But not all systems will accept a pass-phrase – some systems have limitations on the length of your code, don’t like you using spaces, or will only accept certain punctuation marks. It can all get a bit confusing and complex to manage!
All hail the great password manager!
Enter the password manager app which can make things so much simpler for you, whilst retaining complexity (see what I did there?).
A password manager is a program you typically install on your smart phone and/or computer, and can be used to securely store your credentials as well as generate new and unique complex passwords for these sites. They mark the end of having the same (easy/boring/crackable) password for each of your online identities and, provided you use it properly, will keep your identity much safer.
There’s a number of different applications available, and I’m not going to try to list them all, but here’s a few to check out:
- Dashlane - www.dashlane.com
- Roboform - www.roboform.com
- Lastpass - www.lastpass.com
- Enpass - www.enpass.io
- Keypass - www.keypass.com
Just perform a search for “password manager” and you’ll be presented with all sorts of options.
I personally use Enpass on my phone and computer, storing the data file in a cloud storage folder which is available across multiple devices and therefore allows synchronisation across these devices. The data file is also encrypted so if it happened to fall into the wrong hands the data is still secure.
When I start Enpass on my computer I am presented with a screen asking for the master password. It’s a simple and uncluttered interface without any “fluff” getting in the way:
Once in the app I can easily add a new entry by clicking the + button to show the following:
You give the entry a name, put in your username, email address and the URL for the site. The indicated icon allows me to easily generate a new complex password for this entry, and you can make the new password pronounceable or (literally) gibberish – as follows:
The length of the password can be adjusted using the Length slider – there’s more options but I’m sure you get the idea.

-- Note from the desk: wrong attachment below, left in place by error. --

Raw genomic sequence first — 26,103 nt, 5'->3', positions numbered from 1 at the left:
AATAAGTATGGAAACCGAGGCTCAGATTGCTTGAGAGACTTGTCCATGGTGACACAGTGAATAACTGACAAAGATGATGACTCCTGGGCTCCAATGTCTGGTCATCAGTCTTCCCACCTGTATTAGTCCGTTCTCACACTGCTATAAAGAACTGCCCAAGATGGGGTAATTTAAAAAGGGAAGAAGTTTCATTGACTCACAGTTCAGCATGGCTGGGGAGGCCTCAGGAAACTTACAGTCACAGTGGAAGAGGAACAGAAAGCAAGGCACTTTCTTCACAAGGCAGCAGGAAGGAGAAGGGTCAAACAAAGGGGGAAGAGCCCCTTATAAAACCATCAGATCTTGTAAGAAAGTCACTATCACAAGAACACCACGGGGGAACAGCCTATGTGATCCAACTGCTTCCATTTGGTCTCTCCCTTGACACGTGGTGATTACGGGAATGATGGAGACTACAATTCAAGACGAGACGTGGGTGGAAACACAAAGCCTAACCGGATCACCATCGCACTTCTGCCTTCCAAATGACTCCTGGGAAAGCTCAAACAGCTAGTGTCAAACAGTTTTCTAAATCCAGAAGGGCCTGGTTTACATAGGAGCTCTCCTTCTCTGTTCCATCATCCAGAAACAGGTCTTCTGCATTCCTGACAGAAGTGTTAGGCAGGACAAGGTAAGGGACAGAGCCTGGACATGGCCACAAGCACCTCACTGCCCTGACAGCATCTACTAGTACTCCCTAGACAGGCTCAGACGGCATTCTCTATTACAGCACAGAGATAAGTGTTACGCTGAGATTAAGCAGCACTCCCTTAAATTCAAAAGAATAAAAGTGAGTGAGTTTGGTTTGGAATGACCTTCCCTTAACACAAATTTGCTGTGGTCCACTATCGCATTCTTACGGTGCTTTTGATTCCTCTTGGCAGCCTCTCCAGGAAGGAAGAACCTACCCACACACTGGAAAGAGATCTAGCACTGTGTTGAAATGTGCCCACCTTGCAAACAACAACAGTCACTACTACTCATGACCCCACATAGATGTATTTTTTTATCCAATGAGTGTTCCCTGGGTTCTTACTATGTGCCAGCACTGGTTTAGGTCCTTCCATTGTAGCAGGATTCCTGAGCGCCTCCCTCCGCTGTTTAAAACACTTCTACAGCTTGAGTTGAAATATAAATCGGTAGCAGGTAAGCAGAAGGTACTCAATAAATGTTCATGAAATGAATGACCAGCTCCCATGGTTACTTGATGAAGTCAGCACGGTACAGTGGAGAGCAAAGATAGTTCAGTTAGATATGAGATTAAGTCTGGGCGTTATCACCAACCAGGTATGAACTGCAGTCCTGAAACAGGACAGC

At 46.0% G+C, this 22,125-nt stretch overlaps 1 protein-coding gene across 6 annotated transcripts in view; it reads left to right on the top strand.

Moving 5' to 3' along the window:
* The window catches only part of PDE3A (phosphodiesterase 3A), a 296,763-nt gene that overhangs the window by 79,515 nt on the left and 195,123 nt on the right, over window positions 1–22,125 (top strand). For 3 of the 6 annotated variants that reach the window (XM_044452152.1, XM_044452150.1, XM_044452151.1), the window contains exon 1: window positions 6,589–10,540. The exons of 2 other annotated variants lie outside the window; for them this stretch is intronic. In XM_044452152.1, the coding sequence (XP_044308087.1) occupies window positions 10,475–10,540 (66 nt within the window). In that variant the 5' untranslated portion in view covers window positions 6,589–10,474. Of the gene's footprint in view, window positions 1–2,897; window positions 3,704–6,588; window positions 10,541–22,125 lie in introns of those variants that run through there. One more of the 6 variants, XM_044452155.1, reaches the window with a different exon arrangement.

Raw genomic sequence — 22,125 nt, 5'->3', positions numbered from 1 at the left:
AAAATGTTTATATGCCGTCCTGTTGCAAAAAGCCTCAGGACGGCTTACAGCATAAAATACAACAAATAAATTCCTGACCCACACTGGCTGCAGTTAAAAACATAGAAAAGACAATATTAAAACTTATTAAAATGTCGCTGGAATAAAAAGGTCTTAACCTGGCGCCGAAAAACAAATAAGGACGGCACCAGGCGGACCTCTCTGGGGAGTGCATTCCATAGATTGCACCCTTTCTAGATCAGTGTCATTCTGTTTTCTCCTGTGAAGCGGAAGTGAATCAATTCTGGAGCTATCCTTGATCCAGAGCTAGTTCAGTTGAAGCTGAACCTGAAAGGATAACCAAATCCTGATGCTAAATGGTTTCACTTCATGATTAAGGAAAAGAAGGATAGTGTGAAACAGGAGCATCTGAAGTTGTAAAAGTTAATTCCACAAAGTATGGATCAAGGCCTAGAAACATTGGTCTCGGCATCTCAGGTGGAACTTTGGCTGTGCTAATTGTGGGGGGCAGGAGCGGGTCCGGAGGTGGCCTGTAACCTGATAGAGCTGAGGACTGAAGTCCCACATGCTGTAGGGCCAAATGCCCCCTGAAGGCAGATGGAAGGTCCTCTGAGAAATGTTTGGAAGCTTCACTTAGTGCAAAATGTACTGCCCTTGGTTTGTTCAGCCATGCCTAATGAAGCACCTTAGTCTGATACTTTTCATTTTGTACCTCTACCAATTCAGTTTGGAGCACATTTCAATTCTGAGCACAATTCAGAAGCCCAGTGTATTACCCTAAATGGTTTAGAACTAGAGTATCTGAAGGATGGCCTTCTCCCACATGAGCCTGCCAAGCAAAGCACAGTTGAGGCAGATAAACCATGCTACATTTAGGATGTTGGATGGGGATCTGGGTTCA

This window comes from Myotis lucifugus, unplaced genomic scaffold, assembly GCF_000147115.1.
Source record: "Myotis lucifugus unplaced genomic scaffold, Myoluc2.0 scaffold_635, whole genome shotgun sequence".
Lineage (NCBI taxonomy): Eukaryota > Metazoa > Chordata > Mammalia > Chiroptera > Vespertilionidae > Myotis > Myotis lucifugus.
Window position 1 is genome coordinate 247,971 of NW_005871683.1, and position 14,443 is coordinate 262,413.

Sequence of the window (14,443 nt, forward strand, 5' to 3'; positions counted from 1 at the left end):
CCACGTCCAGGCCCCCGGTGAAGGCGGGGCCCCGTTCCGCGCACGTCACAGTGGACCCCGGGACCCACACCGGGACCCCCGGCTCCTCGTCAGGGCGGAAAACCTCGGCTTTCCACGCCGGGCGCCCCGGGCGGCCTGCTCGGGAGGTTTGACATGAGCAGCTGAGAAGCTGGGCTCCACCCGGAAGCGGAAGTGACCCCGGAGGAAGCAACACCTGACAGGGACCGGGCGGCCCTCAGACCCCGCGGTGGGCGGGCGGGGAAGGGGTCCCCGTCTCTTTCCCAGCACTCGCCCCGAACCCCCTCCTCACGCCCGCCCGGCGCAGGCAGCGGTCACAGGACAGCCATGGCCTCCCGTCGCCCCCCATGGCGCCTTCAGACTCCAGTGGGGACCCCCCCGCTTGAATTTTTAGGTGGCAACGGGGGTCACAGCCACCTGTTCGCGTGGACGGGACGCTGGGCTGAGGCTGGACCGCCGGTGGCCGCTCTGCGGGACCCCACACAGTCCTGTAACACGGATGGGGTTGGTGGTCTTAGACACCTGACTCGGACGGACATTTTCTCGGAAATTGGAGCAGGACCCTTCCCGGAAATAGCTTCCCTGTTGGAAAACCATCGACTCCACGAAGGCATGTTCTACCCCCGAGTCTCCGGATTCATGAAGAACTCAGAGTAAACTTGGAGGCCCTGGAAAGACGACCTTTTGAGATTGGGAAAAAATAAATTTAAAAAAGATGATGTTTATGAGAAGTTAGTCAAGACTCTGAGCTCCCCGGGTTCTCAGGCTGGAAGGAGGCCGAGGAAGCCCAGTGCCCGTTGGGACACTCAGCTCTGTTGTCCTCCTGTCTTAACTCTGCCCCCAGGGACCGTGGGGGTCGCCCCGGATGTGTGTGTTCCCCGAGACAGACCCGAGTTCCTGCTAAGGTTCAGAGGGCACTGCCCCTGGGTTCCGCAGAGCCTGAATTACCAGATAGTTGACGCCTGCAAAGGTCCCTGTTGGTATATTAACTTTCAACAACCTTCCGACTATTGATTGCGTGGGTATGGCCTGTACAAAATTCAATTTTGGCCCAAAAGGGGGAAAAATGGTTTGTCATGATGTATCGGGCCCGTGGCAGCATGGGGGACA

Once you’ve created your secure credentials for a particular site you’re all set with a unique password that is never likely to be guessed by any hacking system. And since your credentials for this site are unique to just that site, having a particular platform compromised means you only need to change that one password rather than scramble across multiple online identities.
When I need to log into a site I simply open the app, copy the password (which is hidden from visible view) to the clipboard and paste it into the login box – it’s quick, easy and secure. It works the same on my phone, which uses my fingerprint to authenticate me into the app, and then provides all the same functionality as the PC version in terms of creating new entries, changing passwords and copy/paste of the password. The peace of mind this gives me is certainly worth the few extra steps I need to take – not completely sure I’ve retained my sanity but that’s a whole other story!
Here’s a quick review of the phone experience:
I can also store other sensitive information in my app, which means I don’t need to commit all of this information to memory. Naturally I don’t share the location of the data file nor the master password with anyone.
Some of the other password manager apps include a plug-in for your web browser so they can automatically insert the password for you – I tend to avoid these capabilities as I prefer to have a bit more control over how the password is entered and where it’s stored, but that’s just me.
Whilst I could continue on for several more pages I’m hoping you get the message that it is possible to have a more secure online presence without having to resort to using the same password for multiple sites or leaving your list of passwords stuck to the bottom of your keyboard. At the very least you should start to use a pass-phrase for your network/PC login, and educate others around you to do the same. But even better is to use a password manager app to protect your online identities.
Need help? Just ask – that’s what we’re here for